A response to this week's story craft challenge, "Keeping Them Reading".
Johan and I exchanged glances as we waited for our American colleague to recompile his application so we could push it to one of our phones to test the integration. Small nickel-sized emergency lights punctuated the darkness in our office as we sat at a desk overlooking a patio. The building was old, my coworkers liked to tell me it was older than my country, and the landlords had converted the top floors to flats. The lights in the apartments flickered with a blue phosphor of televisions, but while we waited they died.
I un-muted the phone. "Hey, I've got to catch the last train back to my hotel."
"Wait, I've almost got it," said my American colleague.
Johan raised an eyebrow.
"I can't almost catch the train." If almost worked the way my American colleague used it, the trains would run 24 hours a day. Or more accurately they'd never arrive.
"I'll stay a little longer," said Johan.
"Okay, Johan will stay, but I must go. When you get it working, send an IM to Johan." I hung up. "Heydå, don't stay too long," I said to Johan.
I left the tunnelbana at Sergels Torg and rode up the escalator through several hundred feet of solid rock. Half of Stockholm seemed to live underground with the length of the tunnels between the subway and the streets. I still didn't understand how these tunnels worked, and took the quickest route to the surface where I hoped to see a street or landmark I knew.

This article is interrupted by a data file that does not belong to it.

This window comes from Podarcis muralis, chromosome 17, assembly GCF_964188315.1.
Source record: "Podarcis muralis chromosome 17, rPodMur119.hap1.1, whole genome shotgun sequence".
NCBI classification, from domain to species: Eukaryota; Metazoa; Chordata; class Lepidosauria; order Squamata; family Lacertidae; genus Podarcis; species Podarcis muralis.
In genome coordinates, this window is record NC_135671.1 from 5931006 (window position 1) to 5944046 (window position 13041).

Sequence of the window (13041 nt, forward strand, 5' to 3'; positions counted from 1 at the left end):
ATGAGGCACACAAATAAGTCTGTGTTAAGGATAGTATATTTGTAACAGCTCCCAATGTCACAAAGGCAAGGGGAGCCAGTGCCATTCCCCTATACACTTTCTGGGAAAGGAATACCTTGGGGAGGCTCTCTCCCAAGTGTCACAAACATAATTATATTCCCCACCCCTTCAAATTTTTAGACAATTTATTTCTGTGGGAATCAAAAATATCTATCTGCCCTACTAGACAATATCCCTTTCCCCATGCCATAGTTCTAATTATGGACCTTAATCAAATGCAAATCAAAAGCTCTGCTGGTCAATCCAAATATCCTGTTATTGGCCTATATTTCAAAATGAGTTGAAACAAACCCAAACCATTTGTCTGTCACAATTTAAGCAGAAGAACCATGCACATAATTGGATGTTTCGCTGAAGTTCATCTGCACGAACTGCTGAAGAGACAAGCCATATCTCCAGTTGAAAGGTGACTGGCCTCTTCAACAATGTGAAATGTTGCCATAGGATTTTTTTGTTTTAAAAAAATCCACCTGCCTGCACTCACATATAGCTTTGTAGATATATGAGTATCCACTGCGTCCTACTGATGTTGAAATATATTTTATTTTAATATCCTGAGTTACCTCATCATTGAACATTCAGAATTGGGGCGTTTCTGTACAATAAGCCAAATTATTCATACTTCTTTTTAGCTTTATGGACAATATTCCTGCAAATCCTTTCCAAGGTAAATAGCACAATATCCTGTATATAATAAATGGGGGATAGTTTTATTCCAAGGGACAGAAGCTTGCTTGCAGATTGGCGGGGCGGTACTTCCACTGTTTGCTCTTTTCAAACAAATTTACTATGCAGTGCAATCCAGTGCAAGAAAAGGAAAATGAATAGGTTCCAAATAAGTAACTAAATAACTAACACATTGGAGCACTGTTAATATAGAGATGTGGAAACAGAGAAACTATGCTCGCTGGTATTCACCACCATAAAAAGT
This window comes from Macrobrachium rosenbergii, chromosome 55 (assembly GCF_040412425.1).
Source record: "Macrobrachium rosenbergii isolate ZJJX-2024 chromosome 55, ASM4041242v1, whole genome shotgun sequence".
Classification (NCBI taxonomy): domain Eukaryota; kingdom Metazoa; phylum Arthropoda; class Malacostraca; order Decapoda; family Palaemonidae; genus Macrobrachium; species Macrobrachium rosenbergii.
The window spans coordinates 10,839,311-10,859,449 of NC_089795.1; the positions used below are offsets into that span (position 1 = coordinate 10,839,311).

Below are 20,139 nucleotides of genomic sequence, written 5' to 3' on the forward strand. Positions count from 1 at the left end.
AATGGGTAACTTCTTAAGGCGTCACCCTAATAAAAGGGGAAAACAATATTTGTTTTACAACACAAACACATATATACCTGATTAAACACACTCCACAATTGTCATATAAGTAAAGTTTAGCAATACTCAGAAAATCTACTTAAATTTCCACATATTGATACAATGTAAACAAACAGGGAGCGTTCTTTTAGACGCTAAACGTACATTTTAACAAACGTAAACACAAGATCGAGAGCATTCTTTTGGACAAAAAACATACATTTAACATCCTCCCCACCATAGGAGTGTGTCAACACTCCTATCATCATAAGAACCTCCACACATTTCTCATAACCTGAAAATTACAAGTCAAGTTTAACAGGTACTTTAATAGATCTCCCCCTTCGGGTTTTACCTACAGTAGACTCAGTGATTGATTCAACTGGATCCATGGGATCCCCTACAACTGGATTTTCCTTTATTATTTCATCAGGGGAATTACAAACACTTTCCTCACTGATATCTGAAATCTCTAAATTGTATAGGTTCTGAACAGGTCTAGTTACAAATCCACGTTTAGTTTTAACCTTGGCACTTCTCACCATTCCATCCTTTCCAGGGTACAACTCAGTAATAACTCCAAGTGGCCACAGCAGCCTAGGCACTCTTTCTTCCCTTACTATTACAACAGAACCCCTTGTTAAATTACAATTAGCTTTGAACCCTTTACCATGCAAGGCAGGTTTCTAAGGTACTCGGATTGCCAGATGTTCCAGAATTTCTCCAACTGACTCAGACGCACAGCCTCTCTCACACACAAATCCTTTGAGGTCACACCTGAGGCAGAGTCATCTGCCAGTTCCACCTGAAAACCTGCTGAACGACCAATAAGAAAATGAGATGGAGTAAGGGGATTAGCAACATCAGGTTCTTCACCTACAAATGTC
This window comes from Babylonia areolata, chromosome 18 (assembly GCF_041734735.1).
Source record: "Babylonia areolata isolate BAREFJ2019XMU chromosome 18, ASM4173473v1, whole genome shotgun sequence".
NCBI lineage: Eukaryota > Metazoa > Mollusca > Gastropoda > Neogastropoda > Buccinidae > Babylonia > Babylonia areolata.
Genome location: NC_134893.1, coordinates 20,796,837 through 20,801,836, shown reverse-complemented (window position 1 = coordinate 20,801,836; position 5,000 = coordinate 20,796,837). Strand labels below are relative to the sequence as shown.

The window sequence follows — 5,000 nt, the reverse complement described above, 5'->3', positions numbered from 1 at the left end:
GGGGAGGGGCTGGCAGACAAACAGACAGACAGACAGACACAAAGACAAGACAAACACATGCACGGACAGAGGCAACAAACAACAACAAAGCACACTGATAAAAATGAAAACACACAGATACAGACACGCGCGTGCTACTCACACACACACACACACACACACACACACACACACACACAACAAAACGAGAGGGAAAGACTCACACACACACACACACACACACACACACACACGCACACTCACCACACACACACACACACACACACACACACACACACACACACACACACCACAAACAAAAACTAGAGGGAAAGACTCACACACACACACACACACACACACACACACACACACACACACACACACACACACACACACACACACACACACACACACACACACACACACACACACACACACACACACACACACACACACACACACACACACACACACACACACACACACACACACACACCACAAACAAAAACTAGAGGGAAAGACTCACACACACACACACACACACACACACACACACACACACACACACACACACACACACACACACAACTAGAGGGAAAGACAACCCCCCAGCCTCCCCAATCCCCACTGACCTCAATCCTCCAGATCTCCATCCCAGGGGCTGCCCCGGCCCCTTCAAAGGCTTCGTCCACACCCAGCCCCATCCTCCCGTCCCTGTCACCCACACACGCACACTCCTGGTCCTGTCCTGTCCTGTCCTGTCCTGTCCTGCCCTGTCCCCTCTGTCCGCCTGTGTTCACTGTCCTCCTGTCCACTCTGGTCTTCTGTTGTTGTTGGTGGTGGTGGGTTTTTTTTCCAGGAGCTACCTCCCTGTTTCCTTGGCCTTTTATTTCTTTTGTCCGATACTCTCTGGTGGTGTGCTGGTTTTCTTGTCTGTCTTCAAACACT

I emerged on a city block with pale rowhouses, the streets crisscrossed in large blocks. I looked at the street signs on the side of the buildings, recalling none of them.
A warm wind blew with a hint of brackish salt, and I followed it thinking that if I found the island's edge, I'd find a landmark. I couldn't be that far from my hotel.
The street I followed crossed a avenue with tall beech trees growing in the center and green grass dotted with tulips to either side of a pebbled dirt path. I remembered this avenue from my first trip to Sweden, it led to the Nybroplan harbor or ended at Karlaplan park with a fountain shooting water tens of meters into the air. I could walk along the avenue until I determined my directions.
Ahead of me, four shadowed men sat on a bench listening to a radio. I could ask them for directions, but I had a plan and I'd have to ask them in English. I walked past them, feeling their eyes watch me as I passed.
Ahead of me, the avenue dead-ended at the Karlaplan park. The water flew into the air, spotlights playing on the white foam.
I turned around, walking along the buildings. Wondering whether the men watched me when I walked past them. My legs ached. I took a shortcut towards the hotel and walked through blocks of identical looking row houses.
The street opened into the largest road I'd seen in Sweden. I had no idea where I was. The road was named Valhalla Väg, or way. Across the street, I saw signs for a football stadium. The street was wide, at least forty meters across, with cars diagonally parked down the center. Tired, I passed the Stadion subway station with bars blocking the stairwell. I had no idea how long I had been walking.
Without options, I walked, hoping to cross a street I recognized, but all of them were unfamiliar Swedish names, none of them any more memorable than the other. I looked at a bus stop on the other side of the street. I had seen several bus stops, not giving them more than a glance. Perhaps, it would have a map. Eureka. I searched for Karlaplan, finding it and six spoked avenues that converged on the fountain. My shortcut had taken me away from the hotel. I memorized the streets to walk home.
Entering the hotel room at 3 a.m., I plugged my phone into the wall and called my girlfriend. "You won't believe what happened to me."